Bell tolls for ring-king Lee and the 'whore-house of pugilism'

IBF faces disbandment over bribes for rankings scandal as investigation threatens to expose big names in the fight game

By the time Axel Schulz had finished with George Foreman, there wasn't a lot left in the ageing champion. At 46, Foreman was taking his life into his hands when he faced the 26-year old German back in April 1995, and he came within an inch of it, his left eye swollen to the size of a golf ball. But to the astonishment of everyone present, the judges gave Foreman the majority verdict.

By the time Axel Schulz had finished with George Foreman, there wasn't a lot left in the ageing champion. At 46, Foreman was taking his life into his hands when he faced the 26-year old German back in April 1995, and he came within an inch of it, his left eye swollen to the size of a golf ball. But to the astonishment of everyone present, the judges gave Foreman the majority verdict.

That bout is just one of hundreds that are now being carefully scrutinised by US law enforcement officials, part of a vast investigation that could lead to a transformation of boxing.

At issue is the International Boxing Federation, one of the acronymic sanctioning organisations that "run" boxing and the only one to be based in the United States. Along with the World Boxing Association and World Boxing Council, it ranks boxers, helping to determine who meets who in the ring and how much they get paid. A federal judge will decide today whether to appoint a government monitor to the IBF and freeze its accounts, amid widespread allegations of bribery.

Robert Lee, the president of the IBF, and three other officials, including his son, have been indicted for taking bribes from promoters and managers to manipulate rankings. The US government is applying to have the organisation taken over, using legislation developed for use against the Mob. That puts it in the very select company of the International Brotherhood of Teamsters and the notoriously corrupt Fulton Fish Market in New York City, hardly flattering counterparts for the sport.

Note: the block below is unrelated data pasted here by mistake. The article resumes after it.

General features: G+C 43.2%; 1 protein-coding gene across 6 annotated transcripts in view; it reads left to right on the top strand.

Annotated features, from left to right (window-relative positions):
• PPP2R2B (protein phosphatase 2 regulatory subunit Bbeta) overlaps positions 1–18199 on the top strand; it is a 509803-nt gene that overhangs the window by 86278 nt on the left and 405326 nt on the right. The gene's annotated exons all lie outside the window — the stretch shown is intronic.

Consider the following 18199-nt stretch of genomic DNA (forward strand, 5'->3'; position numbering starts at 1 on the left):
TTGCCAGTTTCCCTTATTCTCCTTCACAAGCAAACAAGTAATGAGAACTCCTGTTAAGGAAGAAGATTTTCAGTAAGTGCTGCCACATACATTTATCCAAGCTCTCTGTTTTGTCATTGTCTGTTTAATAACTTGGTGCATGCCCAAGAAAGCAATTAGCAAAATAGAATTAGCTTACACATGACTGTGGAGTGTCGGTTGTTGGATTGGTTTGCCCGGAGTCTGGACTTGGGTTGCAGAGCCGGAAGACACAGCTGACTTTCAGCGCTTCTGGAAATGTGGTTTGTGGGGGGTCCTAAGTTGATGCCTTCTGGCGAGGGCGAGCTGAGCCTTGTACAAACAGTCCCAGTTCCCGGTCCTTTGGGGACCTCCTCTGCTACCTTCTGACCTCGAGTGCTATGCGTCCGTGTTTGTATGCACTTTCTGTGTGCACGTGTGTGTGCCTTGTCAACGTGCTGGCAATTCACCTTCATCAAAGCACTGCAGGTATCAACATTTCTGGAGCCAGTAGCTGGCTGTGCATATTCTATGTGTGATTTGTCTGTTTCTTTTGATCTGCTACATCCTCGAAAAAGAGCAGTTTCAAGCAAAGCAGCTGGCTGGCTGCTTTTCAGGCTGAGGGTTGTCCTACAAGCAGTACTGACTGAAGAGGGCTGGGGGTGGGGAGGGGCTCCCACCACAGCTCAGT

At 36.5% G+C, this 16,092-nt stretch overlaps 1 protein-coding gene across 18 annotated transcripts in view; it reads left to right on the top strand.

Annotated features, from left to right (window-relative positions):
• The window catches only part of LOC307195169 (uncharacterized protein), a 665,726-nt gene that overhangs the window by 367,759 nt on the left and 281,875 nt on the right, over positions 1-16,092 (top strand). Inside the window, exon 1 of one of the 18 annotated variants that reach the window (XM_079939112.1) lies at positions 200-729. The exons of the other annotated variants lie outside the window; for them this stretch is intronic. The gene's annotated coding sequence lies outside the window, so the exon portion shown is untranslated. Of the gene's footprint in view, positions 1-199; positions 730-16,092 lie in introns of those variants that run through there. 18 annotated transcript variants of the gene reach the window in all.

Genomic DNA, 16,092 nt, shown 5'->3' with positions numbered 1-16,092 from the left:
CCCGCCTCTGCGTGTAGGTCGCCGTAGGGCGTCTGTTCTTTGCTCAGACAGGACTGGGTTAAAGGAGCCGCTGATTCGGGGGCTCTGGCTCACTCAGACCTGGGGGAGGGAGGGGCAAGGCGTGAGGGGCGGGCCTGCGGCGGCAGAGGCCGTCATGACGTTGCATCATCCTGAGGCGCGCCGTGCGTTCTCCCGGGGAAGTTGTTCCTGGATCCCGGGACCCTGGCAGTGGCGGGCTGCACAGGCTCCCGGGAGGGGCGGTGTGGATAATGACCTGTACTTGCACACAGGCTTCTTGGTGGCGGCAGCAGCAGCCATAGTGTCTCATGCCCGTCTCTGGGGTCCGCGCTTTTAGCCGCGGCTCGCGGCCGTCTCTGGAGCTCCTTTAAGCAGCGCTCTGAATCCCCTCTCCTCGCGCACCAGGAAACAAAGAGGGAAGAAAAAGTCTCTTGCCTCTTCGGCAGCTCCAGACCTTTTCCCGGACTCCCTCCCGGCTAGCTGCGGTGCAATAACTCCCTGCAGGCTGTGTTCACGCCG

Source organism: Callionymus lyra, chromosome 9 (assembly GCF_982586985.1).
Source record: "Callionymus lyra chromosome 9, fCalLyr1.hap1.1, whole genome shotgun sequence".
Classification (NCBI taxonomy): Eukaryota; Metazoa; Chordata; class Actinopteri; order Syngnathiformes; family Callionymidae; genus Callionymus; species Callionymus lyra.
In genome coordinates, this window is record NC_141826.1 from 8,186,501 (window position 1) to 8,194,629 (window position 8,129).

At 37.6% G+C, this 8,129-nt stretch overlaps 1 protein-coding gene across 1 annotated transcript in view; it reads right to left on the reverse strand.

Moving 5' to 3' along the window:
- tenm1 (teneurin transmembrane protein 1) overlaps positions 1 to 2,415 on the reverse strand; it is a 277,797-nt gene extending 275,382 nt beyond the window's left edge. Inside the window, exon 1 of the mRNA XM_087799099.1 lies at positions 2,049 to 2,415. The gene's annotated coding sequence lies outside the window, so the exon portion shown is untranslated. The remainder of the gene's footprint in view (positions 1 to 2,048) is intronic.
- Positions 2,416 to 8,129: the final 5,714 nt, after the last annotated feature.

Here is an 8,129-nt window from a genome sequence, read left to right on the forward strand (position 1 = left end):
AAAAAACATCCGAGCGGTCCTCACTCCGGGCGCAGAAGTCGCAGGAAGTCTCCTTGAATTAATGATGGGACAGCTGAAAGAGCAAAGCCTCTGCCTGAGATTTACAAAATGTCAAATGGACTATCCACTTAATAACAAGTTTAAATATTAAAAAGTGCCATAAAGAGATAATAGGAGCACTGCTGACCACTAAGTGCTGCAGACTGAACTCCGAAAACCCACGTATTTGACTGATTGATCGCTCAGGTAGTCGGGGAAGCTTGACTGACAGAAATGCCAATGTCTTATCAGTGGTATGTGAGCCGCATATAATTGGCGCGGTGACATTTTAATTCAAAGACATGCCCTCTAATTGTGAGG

But the charges against it are just as severe as those against any other corrupt organisation. "In the IBF, rankings were bought, not earned," said federal prosecutor Robert F Cleary. "The defendants completely corrupted the IBF ranking system."

Lee has strenuously denied the allegations, blaming racism for his problems. He and his son and and former Virginia boxing commissioner Donald William Brennan, 86, a past president of the US Boxing Association, have all pleaded innocent. The other indictee is the Colombian Francisco Fernandez, the South American representative of the IBF, who remains at large.

The sanctioning organisations emerged in the 1970s as the arbiters of the sport, helping to determine not just the names on the bouts but which ones were televised. A great deal of cash was at stake, and allegations flew like blood off a glove.

The IBF was formed in 1983 by Lee, supposedly to restore some independence to these judgements. The bribes, according to the indictment, started soon afterwards. More than $300,000 (£187,000) was handed over, the government case argues. Seven promoters as well as two dozen boxers are affected.

The indictment refers to one bout in which a previously unranked boxer faced a heavyweight champion in 1995. That must have been Foreman versus Schulz. Lee took credit, at the time, for Foreman's return to the top. "If you remember, we were the only one of the major sanctioning bodies to rate Foreman in 1994," he said. "This enabled George to get the match with Michael Moorer and earn somewhere between $20-30m in his bouts with Moorer and Schulz." Foreman won the WBA and IBF titles, though he was stripped of both subsequently for failing to defend them.

Lee has what might politely be called a chequered history. He was a New Jersey boxing commissioner until 1985, when he was suspended and fined by the Ethical Standards Commission for accepting contributions from fight promoters and casino executives. Lee said that he never solicited money or gifts; there were merely donations. Bills were sent to fight promoters like Don King, who was "reminded" that he had "offered" to pay for a dinner and three cocktail receptions. Bob Arum of Top Rank was sent a $7,000 bill for a copying machine for the IBF offices.